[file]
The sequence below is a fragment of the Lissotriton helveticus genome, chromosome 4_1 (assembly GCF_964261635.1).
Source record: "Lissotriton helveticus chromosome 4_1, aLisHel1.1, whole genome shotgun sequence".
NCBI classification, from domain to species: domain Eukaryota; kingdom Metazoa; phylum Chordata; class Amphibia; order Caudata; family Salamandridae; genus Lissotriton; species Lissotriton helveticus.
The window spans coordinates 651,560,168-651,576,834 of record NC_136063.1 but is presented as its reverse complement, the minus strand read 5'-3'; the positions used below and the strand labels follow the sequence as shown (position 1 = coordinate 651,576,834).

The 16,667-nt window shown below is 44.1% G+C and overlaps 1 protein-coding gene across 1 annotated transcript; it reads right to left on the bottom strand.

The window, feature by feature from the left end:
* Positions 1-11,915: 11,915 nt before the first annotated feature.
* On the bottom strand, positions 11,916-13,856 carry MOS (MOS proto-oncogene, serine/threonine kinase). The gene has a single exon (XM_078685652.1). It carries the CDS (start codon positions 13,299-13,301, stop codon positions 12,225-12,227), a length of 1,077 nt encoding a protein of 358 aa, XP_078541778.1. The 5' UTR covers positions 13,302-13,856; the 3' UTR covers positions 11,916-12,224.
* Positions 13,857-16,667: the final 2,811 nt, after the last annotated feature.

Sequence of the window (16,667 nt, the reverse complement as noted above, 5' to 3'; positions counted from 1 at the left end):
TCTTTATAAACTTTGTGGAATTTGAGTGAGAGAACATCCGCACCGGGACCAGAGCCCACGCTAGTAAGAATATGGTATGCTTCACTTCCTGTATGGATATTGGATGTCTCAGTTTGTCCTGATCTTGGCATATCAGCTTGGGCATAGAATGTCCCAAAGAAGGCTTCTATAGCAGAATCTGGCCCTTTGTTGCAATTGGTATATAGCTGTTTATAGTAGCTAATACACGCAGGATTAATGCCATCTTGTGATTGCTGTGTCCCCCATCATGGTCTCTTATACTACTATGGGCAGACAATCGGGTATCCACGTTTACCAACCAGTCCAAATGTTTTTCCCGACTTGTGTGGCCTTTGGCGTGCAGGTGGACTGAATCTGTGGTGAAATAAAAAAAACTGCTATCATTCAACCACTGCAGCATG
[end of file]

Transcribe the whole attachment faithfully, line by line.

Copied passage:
The sequence below is a fragment of the Lissotriton helveticus genome, chromosome 4_1 (assembly GCF_964261635.1).
Source record: "Lissotriton helveticus chromosome 4_1, aLisHel1.1, whole genome shotgun sequence".
NCBI classification, from domain to species: domain Eukaryota; kingdom Metazoa; phylum Chordata; class Amphibia; order Caudata; family Salamandridae; genus Lissotriton; species Lissotriton helveticus.
The window spans coordinates 651,560,168-651,576,834 of record NC_136063.1 but is presented as its reverse complement, the minus strand read 5'-3'; the positions used below and the strand labels follow the sequence as shown (position 1 = coordinate 651,576,834).

The 16,667-nt window shown below is 44.1% G+C and overlaps 1 protein-coding gene across 1 annotated transcript; it reads right to left on the bottom strand.

The window, feature by feature from the left end:
* Positions 1-11,915: 11,915 nt before the first annotated feature.
* On the bottom strand, positions 11,916-13,856 carry MOS (MOS proto-oncogene, serine/threonine kinase). The gene has a single exon (XM_078685652.1). It carries the CDS (start codon positions 13,299-13,301, stop codon positions 12,225-12,227), a length of 1,077 nt encoding a protein of 358 aa, XP_078541778.1. The 5' UTR covers positions 13,302-13,856; the 3' UTR covers positions 11,916-12,224.
* Positions 13,857-16,667: the final 2,811 nt, after the last annotated feature.

Sequence of the window (16,667 nt, the reverse complement as noted above, 5' to 3'; positions counted from 1 at the left end):
TCTTTATAAACTTTGTGGAATTTGAGTGAGAGAACATCCGCACCGGGACCAGAGCCCACGCTAGTAAGAATATGGTATGCTTCACTTCCTGTATGGATATTGGATGTCTCAGTTTGTCCTGATCTTGGCATATCAGCTTGGGCATAGAATGTCCCAAAGAAGGCTTCTATAGCAGAATCTGGCCCTTTGTTGCAATTGGTATATAGCTGTTTATAGTAGCTAATACACGCAGGATTAATGCCATCTTGTGATTGCTGTGTCCCCCATCATGGTCTCTTATACTACTATGGGCAGACAATCGGGTATCCACGTTTACCAACCAGTCCAAATGTTTTTCCCGACTTGTGTGGCCTTTGGCGTGCAGGTGGACTGAATCTGTGGTGAAATAAAAAAAACTGCTATCATTCAACCACTGCAGCATG